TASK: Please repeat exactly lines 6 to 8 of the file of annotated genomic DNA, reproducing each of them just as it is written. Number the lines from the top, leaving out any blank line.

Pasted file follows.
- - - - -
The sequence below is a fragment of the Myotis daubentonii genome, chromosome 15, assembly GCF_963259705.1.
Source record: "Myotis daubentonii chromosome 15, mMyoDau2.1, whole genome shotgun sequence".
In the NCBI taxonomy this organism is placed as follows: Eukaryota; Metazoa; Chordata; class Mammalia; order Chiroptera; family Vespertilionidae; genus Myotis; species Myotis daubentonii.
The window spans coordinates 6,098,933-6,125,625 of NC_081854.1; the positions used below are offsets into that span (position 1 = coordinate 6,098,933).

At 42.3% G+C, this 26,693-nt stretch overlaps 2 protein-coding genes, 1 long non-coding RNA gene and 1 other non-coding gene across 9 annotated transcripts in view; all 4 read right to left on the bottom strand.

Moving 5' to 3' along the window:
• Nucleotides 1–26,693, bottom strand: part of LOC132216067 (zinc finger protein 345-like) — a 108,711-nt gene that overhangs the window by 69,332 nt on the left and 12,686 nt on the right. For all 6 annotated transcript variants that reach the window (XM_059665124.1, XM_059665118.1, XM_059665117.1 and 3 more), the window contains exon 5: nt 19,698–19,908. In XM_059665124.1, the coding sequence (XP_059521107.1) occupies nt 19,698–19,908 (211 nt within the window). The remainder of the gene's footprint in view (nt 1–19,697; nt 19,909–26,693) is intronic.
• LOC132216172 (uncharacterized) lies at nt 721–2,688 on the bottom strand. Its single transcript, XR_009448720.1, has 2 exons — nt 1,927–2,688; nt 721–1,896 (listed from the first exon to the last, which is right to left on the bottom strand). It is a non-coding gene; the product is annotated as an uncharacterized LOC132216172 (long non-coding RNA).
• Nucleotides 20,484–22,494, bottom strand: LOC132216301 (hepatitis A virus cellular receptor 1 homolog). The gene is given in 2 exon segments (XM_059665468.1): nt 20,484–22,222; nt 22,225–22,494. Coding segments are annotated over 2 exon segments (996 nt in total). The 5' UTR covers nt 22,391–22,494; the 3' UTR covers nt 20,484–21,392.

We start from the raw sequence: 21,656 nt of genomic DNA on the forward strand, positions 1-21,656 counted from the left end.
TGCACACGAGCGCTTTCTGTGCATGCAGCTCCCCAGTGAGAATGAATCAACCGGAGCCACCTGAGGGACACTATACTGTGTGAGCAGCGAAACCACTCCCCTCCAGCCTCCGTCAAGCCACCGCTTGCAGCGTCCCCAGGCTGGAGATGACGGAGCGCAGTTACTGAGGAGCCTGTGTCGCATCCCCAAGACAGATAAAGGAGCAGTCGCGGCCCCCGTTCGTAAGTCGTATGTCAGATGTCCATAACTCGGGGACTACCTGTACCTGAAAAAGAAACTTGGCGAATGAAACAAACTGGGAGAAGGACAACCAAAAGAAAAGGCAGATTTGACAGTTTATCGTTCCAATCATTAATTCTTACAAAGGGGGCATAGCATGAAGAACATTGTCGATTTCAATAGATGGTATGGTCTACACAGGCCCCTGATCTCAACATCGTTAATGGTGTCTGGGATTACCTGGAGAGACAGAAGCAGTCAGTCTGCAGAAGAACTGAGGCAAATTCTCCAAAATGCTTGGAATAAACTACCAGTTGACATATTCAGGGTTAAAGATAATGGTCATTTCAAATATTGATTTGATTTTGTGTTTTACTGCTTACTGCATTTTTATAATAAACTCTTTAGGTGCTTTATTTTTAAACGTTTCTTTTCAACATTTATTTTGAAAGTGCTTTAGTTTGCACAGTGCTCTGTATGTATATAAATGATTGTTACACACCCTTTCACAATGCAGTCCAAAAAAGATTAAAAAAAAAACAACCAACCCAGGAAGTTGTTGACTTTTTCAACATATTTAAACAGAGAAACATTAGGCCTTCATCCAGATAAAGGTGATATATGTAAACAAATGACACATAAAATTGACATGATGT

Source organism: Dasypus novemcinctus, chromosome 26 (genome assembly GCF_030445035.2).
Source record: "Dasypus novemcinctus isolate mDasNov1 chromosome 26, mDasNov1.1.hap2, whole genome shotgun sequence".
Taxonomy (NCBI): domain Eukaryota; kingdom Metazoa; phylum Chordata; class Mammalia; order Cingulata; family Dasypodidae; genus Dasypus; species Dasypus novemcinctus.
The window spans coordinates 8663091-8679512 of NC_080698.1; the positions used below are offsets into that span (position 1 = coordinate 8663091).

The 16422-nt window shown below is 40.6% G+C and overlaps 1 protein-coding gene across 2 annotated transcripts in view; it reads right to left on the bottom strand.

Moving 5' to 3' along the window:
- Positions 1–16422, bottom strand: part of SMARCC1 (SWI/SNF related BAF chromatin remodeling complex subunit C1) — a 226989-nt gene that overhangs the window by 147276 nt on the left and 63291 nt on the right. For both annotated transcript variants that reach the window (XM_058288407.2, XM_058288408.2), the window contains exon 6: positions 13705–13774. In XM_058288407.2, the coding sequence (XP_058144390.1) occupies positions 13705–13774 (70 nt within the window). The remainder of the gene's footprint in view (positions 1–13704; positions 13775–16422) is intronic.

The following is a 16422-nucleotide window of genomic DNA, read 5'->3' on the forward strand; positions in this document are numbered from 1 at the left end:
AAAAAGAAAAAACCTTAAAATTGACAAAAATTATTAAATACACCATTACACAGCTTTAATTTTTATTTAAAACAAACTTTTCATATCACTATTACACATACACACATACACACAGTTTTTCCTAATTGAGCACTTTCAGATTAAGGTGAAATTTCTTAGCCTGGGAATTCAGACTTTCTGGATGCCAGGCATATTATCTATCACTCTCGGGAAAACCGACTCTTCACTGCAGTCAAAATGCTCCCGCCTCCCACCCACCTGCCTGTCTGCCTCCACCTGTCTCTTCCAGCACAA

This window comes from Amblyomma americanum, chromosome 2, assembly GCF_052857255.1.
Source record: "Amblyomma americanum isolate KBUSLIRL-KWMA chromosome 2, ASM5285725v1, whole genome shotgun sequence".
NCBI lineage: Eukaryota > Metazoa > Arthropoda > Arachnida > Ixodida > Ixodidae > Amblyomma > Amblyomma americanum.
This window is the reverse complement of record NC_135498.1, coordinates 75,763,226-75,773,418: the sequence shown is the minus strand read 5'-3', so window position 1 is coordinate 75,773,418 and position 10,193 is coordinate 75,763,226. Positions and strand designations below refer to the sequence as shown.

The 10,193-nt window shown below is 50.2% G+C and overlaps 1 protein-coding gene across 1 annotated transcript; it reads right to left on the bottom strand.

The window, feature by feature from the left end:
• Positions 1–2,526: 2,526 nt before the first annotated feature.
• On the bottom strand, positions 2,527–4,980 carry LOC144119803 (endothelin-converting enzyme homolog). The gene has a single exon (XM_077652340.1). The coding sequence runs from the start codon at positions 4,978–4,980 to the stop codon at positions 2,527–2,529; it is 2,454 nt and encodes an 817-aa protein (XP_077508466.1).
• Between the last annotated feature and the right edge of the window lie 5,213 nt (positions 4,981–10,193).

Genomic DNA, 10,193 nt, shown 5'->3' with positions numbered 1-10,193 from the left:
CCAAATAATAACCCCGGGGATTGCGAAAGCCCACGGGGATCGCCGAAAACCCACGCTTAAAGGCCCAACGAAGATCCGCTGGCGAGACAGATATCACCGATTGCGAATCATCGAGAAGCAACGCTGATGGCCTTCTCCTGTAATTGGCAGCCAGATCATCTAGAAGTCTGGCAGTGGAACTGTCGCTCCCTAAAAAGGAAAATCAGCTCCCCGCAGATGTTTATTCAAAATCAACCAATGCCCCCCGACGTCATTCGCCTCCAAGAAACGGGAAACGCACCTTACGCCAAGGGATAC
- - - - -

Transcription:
Moving 5' to 3' along the window:
• Nucleotides 1–26,693, bottom strand: part of LOC132216067 (zinc finger protein 345-like) — a 108,711-nt gene that overhangs the window by 69,332 nt on the left and 12,686 nt on the right. For all 6 annotated transcript variants that reach the window (XM_059665124.1, XM_059665118.1, XM_059665117.1 and 3 more), the window contains exon 5: nt 19,698–19,908. In XM_059665124.1, the coding sequence (XP_059521107.1) occupies nt 19,698–19,908 (211 nt within the window). The remainder of the gene's footprint in view (nt 1–19,697; nt 19,909–26,693) is intronic.
• LOC132216172 (uncharacterized) lies at nt 721–2,688 on the bottom strand. Its single transcript, XR_009448720.1, has 2 exons — nt 1,927–2,688; nt 721–1,896 (listed from the first exon to the last, which is right to left on the bottom strand). It is a non-coding gene; the product is annotated as an uncharacterized LOC132216172 (long non-coding RNA).